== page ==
“Blow 24 fps”, installation & animation, 2015

installation & animation, Canada, 2015

Blow 24fps* consists of 24 found panels, cut to 20” x 40”, made from found plywood, old doors, floorboards, barnboard etc. with a 2” x 4” structure of found lumber. The installation was part of a larger exhibition on the “art of wood”. A blow-torched (flame-burned) animated crow was burned in the lower left corner of each panel. The panels are arranged or “animated” as if blown up onto the roof of the classic Modernist ex-bank building gallery. 


* “24 fps” = 24 frames per second. 24 fps equals one second of motion. This is the dominant frame rate of recorded film.

Read the stories of the individual panels here:

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Panel/Frame 01 – Hemlock & spruce sign supports – The stakes from former mayor Barry Janyck’s election signs.
Panel/Frame 02 – Cedar siding – Siding from a soon to be demolished Gibsons Way in the heritage hills.
Panel/Frame 03 – Cardboard packaging on MDC – Retrieved from the Recycling Depot, this panel shows the interior cardboard packaging from a pre-assembled electric garden fire-table. It used to be that the family would sit around a rock-ringed firepit, but that was long ago. Mr and Mrs Benning hope that the grandkids will come to enjoy sitting around this new fireplace with their parents.
Panel/Frame 04 – Fir plywood – This chest of drawers sat in the mudroom as the kids grew up. It housed our winter clothes – sweaters, rain-pants, mitts, and hats. Ours is one of the oldest houses on Sargent Rd. The late Bob Nygren remembers the street from when he was a boy. The dirt road ended just past our house, where he and his friends would tease and chase the grazing cows.
Panel/Frame 05 – Composite board – Mrs. Chen at the dollar store used this pegboard – behind the screwdrivers and pliers – for only four months. Mrs. Chen likes to move her stock around till she gets just the right place and best method of displaying. Retrieved from the dump.
Panel/Frame 06 – Cedar siding – Rough hewn wooden siding, stained green. Recovered from behind Old Marvin’s wood shop up the highway. Marvin can’t remember where he originally scavenged them from, but glad he found them when he did as it finally allowed him to lock-up his shop, after he got delivery of the heavy steel table saw. Its said Marvin could fix anything.
Panel/Frame 07 – Spruce packing crate – This packing crate was found beside a dumpster in the city, in a neighbourhood alley behind small trade shops like metal works, trade sign printing, and custom lights.
Panel/Frame 08 – Plywood, various – A composite of beach-combed plywood. This panel has an “is-ness” about it, presence. Like its meant to be this way – it has a lovely abstract quality about it.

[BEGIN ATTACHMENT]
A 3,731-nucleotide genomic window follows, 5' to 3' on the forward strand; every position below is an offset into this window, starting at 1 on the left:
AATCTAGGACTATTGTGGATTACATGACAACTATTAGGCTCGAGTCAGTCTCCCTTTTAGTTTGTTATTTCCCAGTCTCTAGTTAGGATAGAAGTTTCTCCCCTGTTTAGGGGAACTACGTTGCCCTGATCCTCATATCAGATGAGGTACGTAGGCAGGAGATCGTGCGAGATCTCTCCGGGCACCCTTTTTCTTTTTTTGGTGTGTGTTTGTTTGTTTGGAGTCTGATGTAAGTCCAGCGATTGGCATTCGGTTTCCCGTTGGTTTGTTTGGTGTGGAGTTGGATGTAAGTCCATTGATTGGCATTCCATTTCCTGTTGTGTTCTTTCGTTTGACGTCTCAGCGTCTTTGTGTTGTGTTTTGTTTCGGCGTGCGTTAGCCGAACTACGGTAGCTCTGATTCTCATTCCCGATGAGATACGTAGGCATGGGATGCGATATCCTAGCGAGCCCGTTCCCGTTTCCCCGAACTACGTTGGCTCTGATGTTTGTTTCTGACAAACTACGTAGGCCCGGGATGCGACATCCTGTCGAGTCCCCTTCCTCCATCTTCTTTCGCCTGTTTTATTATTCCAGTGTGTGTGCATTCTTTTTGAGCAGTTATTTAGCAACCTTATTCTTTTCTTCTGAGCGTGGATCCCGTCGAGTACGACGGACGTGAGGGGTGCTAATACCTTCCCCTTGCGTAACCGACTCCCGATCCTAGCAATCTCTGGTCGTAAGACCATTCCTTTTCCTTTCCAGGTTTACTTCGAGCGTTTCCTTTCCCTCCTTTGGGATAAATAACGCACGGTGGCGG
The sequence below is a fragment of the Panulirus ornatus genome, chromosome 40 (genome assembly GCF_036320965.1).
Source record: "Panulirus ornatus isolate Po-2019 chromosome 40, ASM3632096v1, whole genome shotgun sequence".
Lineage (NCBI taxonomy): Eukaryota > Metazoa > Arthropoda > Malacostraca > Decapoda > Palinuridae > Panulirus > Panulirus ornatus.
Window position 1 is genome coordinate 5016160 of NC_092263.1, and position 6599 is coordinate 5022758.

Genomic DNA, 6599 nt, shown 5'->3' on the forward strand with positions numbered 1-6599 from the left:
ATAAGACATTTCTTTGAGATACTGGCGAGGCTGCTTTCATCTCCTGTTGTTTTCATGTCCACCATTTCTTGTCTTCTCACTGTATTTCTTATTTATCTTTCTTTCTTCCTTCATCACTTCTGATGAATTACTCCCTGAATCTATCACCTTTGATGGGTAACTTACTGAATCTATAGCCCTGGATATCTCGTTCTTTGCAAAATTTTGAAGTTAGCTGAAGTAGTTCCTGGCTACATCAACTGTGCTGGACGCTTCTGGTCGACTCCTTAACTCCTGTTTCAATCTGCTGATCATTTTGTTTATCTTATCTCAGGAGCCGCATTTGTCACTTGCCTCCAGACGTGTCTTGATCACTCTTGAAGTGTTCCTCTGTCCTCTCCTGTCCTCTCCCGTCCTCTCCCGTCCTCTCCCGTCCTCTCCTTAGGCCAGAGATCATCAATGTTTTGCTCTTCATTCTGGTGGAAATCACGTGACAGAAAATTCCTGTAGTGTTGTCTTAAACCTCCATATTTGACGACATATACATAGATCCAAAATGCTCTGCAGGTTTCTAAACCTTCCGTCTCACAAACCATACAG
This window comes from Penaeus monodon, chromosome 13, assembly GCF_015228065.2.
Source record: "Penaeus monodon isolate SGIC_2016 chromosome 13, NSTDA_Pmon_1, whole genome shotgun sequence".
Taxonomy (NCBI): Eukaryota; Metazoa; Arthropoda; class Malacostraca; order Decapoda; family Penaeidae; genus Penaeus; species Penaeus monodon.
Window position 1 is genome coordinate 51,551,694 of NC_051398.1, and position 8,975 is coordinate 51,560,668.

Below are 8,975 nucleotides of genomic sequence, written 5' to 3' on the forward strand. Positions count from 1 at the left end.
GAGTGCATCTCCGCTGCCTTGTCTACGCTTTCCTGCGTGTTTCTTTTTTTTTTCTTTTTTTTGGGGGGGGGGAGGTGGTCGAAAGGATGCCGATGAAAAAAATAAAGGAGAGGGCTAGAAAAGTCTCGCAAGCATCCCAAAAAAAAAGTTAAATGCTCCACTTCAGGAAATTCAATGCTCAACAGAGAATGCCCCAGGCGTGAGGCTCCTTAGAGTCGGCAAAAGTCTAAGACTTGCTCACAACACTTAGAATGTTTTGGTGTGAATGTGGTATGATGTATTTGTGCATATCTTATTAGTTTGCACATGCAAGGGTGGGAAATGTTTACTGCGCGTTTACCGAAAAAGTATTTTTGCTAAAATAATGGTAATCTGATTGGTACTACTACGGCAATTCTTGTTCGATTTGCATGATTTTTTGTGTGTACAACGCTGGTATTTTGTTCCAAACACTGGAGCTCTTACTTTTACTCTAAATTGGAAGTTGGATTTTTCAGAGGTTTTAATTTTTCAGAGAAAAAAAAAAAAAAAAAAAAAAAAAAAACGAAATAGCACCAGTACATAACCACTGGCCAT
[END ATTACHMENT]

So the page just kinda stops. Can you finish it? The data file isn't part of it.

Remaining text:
Panel/Frame 09 – Maple and oak bedside cabinet – This panel displays all the contents from a bedside cabinet – the hardware is in the drawer. “Olive always liked looking after things, from kittens in a carriage when she was a little to soldiers in the war. This panel consists of the inner workings of her night table which remained a faithful servant to her in her fading years when she was looked after by others. Her life spanned from a time when her grandfather owned the first automobile in Chilliwack to the advent of computers. She drank lots of milk. Always with vodka in it.” as told by Doug Ives
Panel/Frame 10 – Hemlock door – Purchased from an architectural salvage depot to be our new front door in our soon to be renovated/expanded workers shack. The door sat neglected in our back yard, leaning against the giant fir tree, for many years. We stripped all the paint off one side.
Panel/Frame 11 – Painted fir flooring from a Gibsons “heritage hills” house. This is likely the cabin where the Rudolph kids hung out during the summers in the sixties. Jack was an anxious type, always trying to plan the impossible. He sold real estate up and down the island. He dropped dead three weeks into retirement. Nobody saw that coming. Alice married her high school sweetheart rather abruptly. Nobody saw that coming either. She never had the interest or patience to stay home. Amazingly, she drove trucks for the longest time – her husband insisted on coming with her for the long hauls, leaving the twins with his parents. She’s still going strong, in her late eighties now – expecting to be a great grandmother shortly. Little Johnny had a wicked right arm, sometimes supplemented with a Wrist Rocket sling shot. Always in trouble, but the sweetest smile let him get away with everything but murder. He lost his leg in a motorcycle accident. Died twenty years later from cirrhosis of the liver – whether from alcohol or hepatitis nobody seems to know.
Panel/Frame 12 – Fir plywood with paper veneer – Julie bought Cap’n Rabby’s house over on Balls Lane. A nice little place where the Rabby’s lived and brought up their kids. But it was an old style layout so Julie opened it up to suit her living style. This panel was a desk that was part of the built in shelving and functioned as a sewing table, judging by the sewing paraphernalia left in the drawer beside it. The sewing desk (we’ll call it) was beside a window where Helen could glance up and keep an eye on the harbour below. When not sewing and doing other chores, Helen’s favorite spot in the house, especially as she got on in years, was the kitchen table beside the kitchen window where she could survey all the activity in the lane as well as in the harbour. This would be a natural interest since her husband, Captain Rabby, was a captain on the Black Ball ferries.